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Chauvin convicted of murder and manslaughter in death of George Floyd


Former Minneapolis police officer Derek Chauvin has been convicted of second-degree unintentional murder, third-degree murder and second-degree manslaughter in the death of George Floyd on Memorial Day.

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He was immediately taken into custody after the jury announced its verdicts Tuesday afternoon, and he will be sentenced in the coming weeks.

The verdicts came less than a full day after closing arguments in the three-week trial concluded. One local man called it "a new day in America." Minnesota leaders hailed it as justice served. Former president Barack Obama and Michelle Obama called it "the right thing," and President Biden called the Floyd family.

Following the reading of the jury's unanimous verdict that found Derek Chauvin guilty on all three charges, Hennepin County District Judge Peter Cahill instructed Chauvin to be immediately remanded into custody of the Hennepin County sheriff after revoking the defendant's bond.

Chauvin will now wait in jail until sentencing in eight weeks. Meanwhile, defense attorney Eric Nelson is expected to begin preparing an appeal based on several concepts.

One of the possible arguments Nelson could make is related to the improper influence of extensive media coverage of the case and the trial on the jury, and more particularly, based on what Nelson described as "threatening and intimidating" comments made by Rep. Maxine Waters, D-Calif., over the weekend. Waters told protesters they should be more "confrontational" if Chauvin was found not guilty.

People gather at George Floyd Plaza after hearing that Derek Chauvin was convicted on all three counts on April 20, 2021 in Minneapolis. He was immediately taken into custody following the reading of the verdicts. MUST CREDIT: Washington Post photo by Michael Robinson Chavez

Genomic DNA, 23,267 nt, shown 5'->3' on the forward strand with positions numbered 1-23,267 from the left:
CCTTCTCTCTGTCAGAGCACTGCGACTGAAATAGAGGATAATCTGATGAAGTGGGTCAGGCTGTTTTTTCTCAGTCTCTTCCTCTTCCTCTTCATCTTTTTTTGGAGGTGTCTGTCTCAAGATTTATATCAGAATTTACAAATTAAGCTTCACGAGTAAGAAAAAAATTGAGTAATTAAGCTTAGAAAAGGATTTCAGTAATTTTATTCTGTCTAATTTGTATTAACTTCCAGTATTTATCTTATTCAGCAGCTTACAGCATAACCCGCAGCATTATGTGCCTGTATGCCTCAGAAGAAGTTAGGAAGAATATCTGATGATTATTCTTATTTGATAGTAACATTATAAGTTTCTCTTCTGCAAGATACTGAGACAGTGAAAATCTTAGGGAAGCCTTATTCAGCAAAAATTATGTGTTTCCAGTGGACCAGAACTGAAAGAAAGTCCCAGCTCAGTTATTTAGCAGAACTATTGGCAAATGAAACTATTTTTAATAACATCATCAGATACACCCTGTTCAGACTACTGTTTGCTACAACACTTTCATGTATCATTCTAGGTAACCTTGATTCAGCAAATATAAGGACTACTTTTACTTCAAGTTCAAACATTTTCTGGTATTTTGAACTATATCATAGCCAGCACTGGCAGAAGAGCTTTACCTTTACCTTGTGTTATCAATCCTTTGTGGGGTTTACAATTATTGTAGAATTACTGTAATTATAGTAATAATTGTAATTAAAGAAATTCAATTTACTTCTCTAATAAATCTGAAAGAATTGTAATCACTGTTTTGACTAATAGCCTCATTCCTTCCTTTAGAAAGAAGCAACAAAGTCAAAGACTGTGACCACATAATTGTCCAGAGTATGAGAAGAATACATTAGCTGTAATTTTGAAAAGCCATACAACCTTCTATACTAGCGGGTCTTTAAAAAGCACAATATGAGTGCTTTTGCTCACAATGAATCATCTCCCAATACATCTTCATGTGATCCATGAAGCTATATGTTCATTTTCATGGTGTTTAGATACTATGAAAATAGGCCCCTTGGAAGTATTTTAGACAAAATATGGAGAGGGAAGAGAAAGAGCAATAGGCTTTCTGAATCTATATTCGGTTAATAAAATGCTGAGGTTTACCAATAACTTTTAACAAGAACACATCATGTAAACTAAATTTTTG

A state court of appeals would then review the case and make the final decision, or it could send the case back to trial for additional proceedings. The defense could also request that the Minnesota Supreme Court review the case.

Less than an hour after jurors found Derek Chauvin guilty on all charges, prosecutors thanked the jury for making what they called the "right and decent" choice to convict the former Minneapolis police officer in the murder of George Floyd.

Standing outside the courtroom Tuesday afternoon, special prosecutor Steve Schleicher, who presented the closing arguments, said it was a privilege to get to know Floyd's family. He added he was grateful that he and the rest of the prosecution were able to bring a conviction.

"I want to thank the jury for their service, for doing what was right and decent and correct and speaking truth and finding the right verdict in this case," Schleicher said.

He was followed by colleague Jerry Blackwell, who borrowed a saying from the late Georgia congressman John Lewis. Blackwell thanked those who filmed Floyd's death, saying they "had the willingness, the courage, the passion, the intestinal fortitude to get into good trouble."

Published : April 21, 2021

By : The Washington Post · Timothy Bella, Keith McMillan, Abigail Hauslohner